Broadmoor Women: Tales from Britain’s First Criminal Lunatic Asylum
£14.99, Pen & Sword
You might expect Broadmoor asylum for criminal lunatics (pictured above) to have been one of the grimmest places on earth during late Victorian times. But as Kim Thomas points out in her impeccably researched potted biography of seven early inmates, there were worse fates.
For some, Broadmoor, founded in 1863, ‘would have been a welcome retreat from lives of unremitting toil, and the prevailing ethos was kind rather than punitive’.
Of course the inmates’ stories do not make cheerful reading. In the mid-19th century, women made up 40% of all those tried for murder; the victims were usually family members, especially their own children. An insanity defence was available under the so-called M’Naghten rule.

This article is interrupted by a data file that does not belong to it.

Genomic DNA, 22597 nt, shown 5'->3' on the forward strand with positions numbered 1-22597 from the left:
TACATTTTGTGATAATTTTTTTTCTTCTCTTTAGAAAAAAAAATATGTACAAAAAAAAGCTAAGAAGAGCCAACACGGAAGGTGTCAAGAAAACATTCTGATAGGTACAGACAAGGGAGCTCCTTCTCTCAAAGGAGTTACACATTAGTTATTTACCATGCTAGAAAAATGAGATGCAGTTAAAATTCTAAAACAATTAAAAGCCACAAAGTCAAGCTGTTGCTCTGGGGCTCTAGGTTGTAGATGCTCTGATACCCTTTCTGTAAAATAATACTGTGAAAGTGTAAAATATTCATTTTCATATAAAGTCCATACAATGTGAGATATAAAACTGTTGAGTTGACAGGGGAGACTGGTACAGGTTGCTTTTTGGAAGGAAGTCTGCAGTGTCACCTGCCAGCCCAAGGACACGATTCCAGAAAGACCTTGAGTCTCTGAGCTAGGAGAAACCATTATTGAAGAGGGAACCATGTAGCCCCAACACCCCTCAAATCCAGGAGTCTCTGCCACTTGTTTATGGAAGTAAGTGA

Thomas’s case studies are all murderers or attempted murderers: of a mother (shot), a baby daughter (drowned), an abusive husband (strangled). In Broadmoor, they led ‘an austere life, involving hard work, unexciting food and a daily dose of religion’. Yet all but one of the women featured recovered and were released.
The reason we know these women’s stories is that their cases were archived. But, bar the incident that led to their incarceration, these biographies could speak for unknown millions.
Michael Cross is news editor at the Law Society Gazette